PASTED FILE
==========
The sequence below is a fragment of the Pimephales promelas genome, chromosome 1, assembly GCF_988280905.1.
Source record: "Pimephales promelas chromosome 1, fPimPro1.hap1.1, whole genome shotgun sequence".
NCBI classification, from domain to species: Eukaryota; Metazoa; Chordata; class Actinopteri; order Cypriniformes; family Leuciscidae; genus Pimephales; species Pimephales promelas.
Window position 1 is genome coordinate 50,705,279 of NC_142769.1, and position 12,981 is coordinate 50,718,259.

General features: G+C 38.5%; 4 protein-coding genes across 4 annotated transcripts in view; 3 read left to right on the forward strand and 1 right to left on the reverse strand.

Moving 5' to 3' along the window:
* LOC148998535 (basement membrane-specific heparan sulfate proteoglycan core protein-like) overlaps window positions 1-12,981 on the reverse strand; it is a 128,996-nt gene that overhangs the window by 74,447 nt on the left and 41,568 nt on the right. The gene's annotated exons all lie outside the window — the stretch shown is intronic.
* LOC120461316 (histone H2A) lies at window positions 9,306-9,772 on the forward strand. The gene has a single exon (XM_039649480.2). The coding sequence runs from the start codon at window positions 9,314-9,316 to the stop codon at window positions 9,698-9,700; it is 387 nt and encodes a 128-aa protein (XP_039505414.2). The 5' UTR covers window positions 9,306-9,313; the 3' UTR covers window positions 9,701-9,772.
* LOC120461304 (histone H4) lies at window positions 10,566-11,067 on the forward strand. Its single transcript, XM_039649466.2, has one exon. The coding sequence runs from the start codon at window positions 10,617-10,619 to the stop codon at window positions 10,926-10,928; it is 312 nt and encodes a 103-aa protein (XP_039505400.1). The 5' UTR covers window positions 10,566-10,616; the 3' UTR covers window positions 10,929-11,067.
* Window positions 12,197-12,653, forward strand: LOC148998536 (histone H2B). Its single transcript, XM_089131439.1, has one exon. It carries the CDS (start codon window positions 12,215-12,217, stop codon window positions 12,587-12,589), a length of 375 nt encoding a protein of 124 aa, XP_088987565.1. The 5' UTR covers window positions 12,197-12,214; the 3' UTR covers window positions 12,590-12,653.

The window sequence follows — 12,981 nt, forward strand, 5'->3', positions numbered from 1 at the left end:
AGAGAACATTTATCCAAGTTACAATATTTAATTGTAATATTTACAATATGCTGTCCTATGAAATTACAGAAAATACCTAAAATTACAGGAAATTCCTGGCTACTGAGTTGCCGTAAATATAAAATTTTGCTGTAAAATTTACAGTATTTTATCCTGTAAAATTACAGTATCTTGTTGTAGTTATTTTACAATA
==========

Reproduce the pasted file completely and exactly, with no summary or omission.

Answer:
The sequence below is a fragment of the Pimephales promelas genome, chromosome 1, assembly GCF_988280905.1.
Source record: "Pimephales promelas chromosome 1, fPimPro1.hap1.1, whole genome shotgun sequence".
NCBI classification, from domain to species: Eukaryota; Metazoa; Chordata; class Actinopteri; order Cypriniformes; family Leuciscidae; genus Pimephales; species Pimephales promelas.
Window position 1 is genome coordinate 50,705,279 of NC_142769.1, and position 12,981 is coordinate 50,718,259.

General features: G+C 38.5%; 4 protein-coding genes across 4 annotated transcripts in view; 3 read left to right on the forward strand and 1 right to left on the reverse strand.

Moving 5' to 3' along the window:
* LOC148998535 (basement membrane-specific heparan sulfate proteoglycan core protein-like) overlaps window positions 1-12,981 on the reverse strand; it is a 128,996-nt gene that overhangs the window by 74,447 nt on the left and 41,568 nt on the right. The gene's annotated exons all lie outside the window — the stretch shown is intronic.
* LOC120461316 (histone H2A) lies at window positions 9,306-9,772 on the forward strand. The gene has a single exon (XM_039649480.2). The coding sequence runs from the start codon at window positions 9,314-9,316 to the stop codon at window positions 9,698-9,700; it is 387 nt and encodes a 128-aa protein (XP_039505414.2). The 5' UTR covers window positions 9,306-9,313; the 3' UTR covers window positions 9,701-9,772.
* LOC120461304 (histone H4) lies at window positions 10,566-11,067 on the forward strand. Its single transcript, XM_039649466.2, has one exon. The coding sequence runs from the start codon at window positions 10,617-10,619 to the stop codon at window positions 10,926-10,928; it is 312 nt and encodes a 103-aa protein (XP_039505400.1). The 5' UTR covers window positions 10,566-10,616; the 3' UTR covers window positions 10,929-11,067.
* Window positions 12,197-12,653, forward strand: LOC148998536 (histone H2B). Its single transcript, XM_089131439.1, has one exon. It carries the CDS (start codon window positions 12,215-12,217, stop codon window positions 12,587-12,589), a length of 375 nt encoding a protein of 124 aa, XP_088987565.1. The 5' UTR covers window positions 12,197-12,214; the 3' UTR covers window positions 12,590-12,653.

The window sequence follows — 12,981 nt, forward strand, 5'->3', positions numbered from 1 at the left end:
AGAGAACATTTATCCAAGTTACAATATTTAATTGTAATATTTACAATATGCTGTCCTATGAAATTACAGAAAATACCTAAAATTACAGGAAATTCCTGGCTACTGAGTTGCCGTAAATATAAAATTTTGCTGTAAAATTTACAGTATTTTATCCTGTAAAATTACAGTATCTTGTTGTAGTTATTTTACAATA